DAILY MAIL, CONTINENTAL EDITION, THURSDAY SEPTEMBER 28, 1944
‘Break-out’ Order to Survivors
From ALAN WOOD.
Representing the Combined Press
With Arnhem Airborne Force, Tuesday.
This is the end. The most tragic and glorious battle of the war is over, and the survivors of this British airborne force can sleep soundly for the first time in eight days and nights.
Orders came to us yesterday to break out from our forest citadel west of Arnhem, cross the Rhine, and join up with the Second Army on the south bank.
Our commander decided against a concerted assault on the Germans round us. Instead, the plan was to split up into little groups, 10 to 20 strong, and set out along different routes at two-minute intervals, which would simply walk through the German lines in the dark.
Cheeky patrols went out earlier tying bits of white parachute tape to trees to mark the way. To hinder the Germans waking up to what was happening. Second Army guns laid down a battering box barrage all afternoon.
The first party was to set off at 10 p.m.; our group was to leave at 10.4 p.m. They went round distributing little packets of sulphanilamide and morphia. We tore up blankets and wrapped them round our boots to muffle the sound of our feet in the trees.
Waited for Boats
We were told the password – “John Bull.” If we became separated, each man was to make his way by compass due south until he reached the river.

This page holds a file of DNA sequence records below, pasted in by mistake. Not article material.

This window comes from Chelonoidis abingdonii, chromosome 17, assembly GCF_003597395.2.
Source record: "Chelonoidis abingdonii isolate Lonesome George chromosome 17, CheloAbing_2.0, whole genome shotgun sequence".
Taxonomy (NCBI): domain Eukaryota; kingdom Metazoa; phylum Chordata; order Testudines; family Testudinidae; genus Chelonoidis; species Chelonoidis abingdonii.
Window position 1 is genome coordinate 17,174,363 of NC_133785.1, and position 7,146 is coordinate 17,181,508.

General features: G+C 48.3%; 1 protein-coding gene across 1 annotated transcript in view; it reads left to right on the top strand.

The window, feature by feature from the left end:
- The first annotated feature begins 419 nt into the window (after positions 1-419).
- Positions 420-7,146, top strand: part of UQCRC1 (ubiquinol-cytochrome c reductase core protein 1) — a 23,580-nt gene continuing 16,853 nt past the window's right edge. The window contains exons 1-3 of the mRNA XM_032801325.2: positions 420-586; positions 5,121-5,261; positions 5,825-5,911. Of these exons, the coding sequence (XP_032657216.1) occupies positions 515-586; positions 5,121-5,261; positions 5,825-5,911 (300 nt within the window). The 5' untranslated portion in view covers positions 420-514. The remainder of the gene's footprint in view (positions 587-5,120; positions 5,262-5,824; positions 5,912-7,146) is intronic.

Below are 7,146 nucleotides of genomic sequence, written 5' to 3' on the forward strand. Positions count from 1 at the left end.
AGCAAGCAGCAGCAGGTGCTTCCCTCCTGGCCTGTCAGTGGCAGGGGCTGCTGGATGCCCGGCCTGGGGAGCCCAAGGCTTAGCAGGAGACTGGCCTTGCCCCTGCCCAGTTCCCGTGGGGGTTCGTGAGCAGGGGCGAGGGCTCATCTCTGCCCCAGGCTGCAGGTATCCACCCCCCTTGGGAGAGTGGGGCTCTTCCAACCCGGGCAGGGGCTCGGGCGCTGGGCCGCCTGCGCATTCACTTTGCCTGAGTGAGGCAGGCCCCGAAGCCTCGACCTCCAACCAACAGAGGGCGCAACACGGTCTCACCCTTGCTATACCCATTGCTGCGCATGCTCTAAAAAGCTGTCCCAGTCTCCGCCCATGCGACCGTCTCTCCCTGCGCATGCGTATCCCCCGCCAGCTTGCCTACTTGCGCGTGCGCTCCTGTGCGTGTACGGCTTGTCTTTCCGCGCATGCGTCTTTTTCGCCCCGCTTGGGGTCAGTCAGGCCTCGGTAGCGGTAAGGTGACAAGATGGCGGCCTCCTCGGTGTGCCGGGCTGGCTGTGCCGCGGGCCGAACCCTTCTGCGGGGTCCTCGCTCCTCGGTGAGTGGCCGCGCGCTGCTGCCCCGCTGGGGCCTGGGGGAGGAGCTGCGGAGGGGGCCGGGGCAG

Our major is an old hand. He led the way, and linked our party together by getting everyone to hold the tail of the parachutist’s smock of the man in front of him, so our infiltrating column had an absurd resemblance to some children’s game.
It was half-light, with the glow of fires from burning houses around, when we set out. We were lucky; we went through a reputed enemy pocket without hearing a shot except, for a stray sniper’s bullet.
Another group met a machine-gun with a fixed line of fire across their path. Another had to silence a bunch of Germans with a burst of Sten fire and hand grenades
Another had to pause while a German finished his evening stroll across the pathway. But we all got through without the enemy realising that we were doing anything more than normal night patrolling.
The worst part was waiting two hours by the riverside till our turn came for assault boats to ferry us across. The Germans, if not yet definitely suspicious, were inquisitive; they kept on sending up flares and it was vital to lie flat, and motionless.
In our boat queue we lay flat and shivering on a soaking field with cold rain drizzling down. Occasionally machine-guns spattered out and bullets tweaked through the grass.
We were lucky again; our actual crossing was quiet. But soon after it seemed that the Germans had guessed what was going on, because they mortared and shelled heavily along the shallow river banks.
One soldier in the next field was hit and called out for help. Men whose turn for a place in the boats had come after hours of waiting insisted on staying under fire a little longer so that the wounded could go first.
Any wounded left behind, of course, became automatically prisoners of war, so many sick and limping left their beds to take a chance with the escape parties making their way to the river.
And so this epic stand of the British airborne soldiers ended as it had been fought – with honour, with high courage, with selfless sacrifice.
What of the spirits of these men as they trudged back through the wet night to the billets where they are now sunk in sodden sleep?
You can best judge it by the name they chose for last night’s break-out. It had the same objective as they have always had and they still mean to get in there. They called it “Operation Berlin.”